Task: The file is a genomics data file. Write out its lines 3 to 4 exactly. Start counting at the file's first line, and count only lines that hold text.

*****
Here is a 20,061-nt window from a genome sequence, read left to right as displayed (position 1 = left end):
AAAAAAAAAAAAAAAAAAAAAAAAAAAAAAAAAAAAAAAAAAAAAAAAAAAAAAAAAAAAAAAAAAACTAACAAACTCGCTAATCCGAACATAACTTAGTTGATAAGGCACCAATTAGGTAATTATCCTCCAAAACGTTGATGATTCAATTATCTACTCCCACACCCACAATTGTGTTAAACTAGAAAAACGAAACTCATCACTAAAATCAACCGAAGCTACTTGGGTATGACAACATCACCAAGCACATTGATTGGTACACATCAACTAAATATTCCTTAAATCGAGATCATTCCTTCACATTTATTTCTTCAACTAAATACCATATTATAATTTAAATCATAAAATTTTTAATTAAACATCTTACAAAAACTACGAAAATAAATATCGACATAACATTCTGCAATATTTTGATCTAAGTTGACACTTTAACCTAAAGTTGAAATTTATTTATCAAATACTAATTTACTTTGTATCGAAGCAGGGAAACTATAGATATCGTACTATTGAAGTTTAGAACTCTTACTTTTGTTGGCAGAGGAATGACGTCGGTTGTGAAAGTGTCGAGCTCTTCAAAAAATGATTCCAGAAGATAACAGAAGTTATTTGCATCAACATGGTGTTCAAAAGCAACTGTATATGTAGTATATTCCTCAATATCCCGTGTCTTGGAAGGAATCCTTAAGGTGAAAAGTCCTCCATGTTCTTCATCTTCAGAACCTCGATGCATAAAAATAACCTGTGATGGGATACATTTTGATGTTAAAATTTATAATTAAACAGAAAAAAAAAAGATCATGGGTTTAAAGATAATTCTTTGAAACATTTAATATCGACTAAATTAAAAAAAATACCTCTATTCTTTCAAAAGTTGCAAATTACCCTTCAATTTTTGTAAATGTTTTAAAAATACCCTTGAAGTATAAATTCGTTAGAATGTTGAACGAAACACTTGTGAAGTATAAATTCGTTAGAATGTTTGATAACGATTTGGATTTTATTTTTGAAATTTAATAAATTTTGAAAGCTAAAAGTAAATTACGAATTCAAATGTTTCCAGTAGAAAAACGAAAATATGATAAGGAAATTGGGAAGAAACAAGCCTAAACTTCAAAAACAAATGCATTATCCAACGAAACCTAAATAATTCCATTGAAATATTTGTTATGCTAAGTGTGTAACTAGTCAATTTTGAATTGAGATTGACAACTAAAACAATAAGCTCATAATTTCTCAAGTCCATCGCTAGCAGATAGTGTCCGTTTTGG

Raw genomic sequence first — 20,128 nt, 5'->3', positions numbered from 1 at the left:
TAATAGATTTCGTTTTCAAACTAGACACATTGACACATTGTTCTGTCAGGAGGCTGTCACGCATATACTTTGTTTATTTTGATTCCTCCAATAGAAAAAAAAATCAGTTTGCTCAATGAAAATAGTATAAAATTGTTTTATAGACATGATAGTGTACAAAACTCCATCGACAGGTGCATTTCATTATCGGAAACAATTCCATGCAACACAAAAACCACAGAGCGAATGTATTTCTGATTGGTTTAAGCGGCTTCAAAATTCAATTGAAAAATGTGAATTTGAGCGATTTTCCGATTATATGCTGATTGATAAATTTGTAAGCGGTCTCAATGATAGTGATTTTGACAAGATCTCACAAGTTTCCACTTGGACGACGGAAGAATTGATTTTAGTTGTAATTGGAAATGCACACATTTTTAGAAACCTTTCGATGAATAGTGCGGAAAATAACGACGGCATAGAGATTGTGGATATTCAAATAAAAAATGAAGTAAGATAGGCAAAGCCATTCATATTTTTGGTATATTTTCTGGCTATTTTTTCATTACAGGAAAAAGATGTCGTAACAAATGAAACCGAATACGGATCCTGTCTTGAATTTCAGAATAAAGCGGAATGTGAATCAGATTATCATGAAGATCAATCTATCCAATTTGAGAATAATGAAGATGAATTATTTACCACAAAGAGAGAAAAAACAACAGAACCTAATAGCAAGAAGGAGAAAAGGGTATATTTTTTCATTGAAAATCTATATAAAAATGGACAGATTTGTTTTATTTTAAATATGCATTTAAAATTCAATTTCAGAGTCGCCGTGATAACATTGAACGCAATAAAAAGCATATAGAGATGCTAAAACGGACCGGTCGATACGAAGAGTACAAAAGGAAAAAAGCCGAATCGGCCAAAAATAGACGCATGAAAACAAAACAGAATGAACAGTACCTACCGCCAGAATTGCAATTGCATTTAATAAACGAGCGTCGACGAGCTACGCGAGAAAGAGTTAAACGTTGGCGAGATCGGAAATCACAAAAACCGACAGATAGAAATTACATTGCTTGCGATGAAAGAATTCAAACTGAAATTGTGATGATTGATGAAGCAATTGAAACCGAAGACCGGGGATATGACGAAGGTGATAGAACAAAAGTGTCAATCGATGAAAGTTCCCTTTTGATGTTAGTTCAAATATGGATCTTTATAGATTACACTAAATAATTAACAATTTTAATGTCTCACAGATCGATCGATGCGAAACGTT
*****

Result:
Raw genomic sequence first — 20,128 nt, 5'->3', positions numbered from 1 at the left:
TAATAGATTTCGTTTTCAAACTAGACACATTGACACATTGTTCTGTCAGGAGGCTGTCACGCATATACTTTGTTTATTTTGATTCCTCCAATAGAAAAAAAAATCAGTTTGCTCAATGAAAATAGTATAAAATTGTTTTATAGACATGATAGTGTACAAAACTCCATCGACAGGTGCATTTCATTATCGGAAACAATTCCATGCAACACAAAAACCACAGAGCGAATGTATTTCTGATTGGTTTAAGCGGCTTCAAAATTCAATTGAAAAATGTGAATTTGAGCGATTTTCCGATTATATGCTGATTGATAAATTTGTAAGCGGTCTCAATGATAGTGATTTTGACAAGATCTCACAAGTTTCCACTTGGACGACGGAAGAATTGATTTTAGTTGTAATTGGAAATGCACACATTTTTAGAAACCTTTCGATGAATAGTGCGGAAAATAACGACGGCATAGAGATTGTGGATATTCAAATAAAAAATGAAGTAAGATAGGCAAAGCCATTCATATTTTTGGTATATTTTCTGGCTATTTTTTCATTACAGGAAAAAGATGTCGTAACAAATGAAACCGAATACGGATCCTGTCTTGAATTTCAGAATAAAGCGGAATGTGAATCAGATTATCATGAAGATCAATCTATCCAATTTGAGAATAATGAAGATGAATTATTTACCACAAAGAGAGAAAAAACAACAGAACCTAATAGCAAGAAGGAGAAAAGGGTATATTTTTTCATTGAAAATCTATATAAAAATGGACAGATTTGTTTTATTTTAAATATGCATTTAAAATTCAATTTCAGAGTCGCCGTGATAACATTGAACGCAATAAAAAGCATATAGAGATGCTAAAACGGACCGGTCGATACGAAGAGTACAAAAGGAAAAAAGCCGAATCGGCCAAAAATAGACGCATGAAAACAAAACAGAATGAACAGTACCTACCGCCAGAATTGCAATTGCATTTAATAAACGAGCGTCGACGAGCTACGCGAGAAAGAGTTAAACGTTGGCGAGATCGGAAATCACAAAAACCGACAGATAGAAATTACATTGCTTGCGATGAAAGAATTCAAACTGAAATTGTGATGATTGATGAAGCAATTGAAACCGAAGACCGGGGATATGACGAAGGTGATAGAACAAAAGTGTCAATCGATGAAAGTTCCCTTTTGATGTTAGTTCAAATATGGATCTTTATAGATTACACTAAATAATTAACAATTTTAATGTCTCACAGATCGATCGATGCGAAACGTT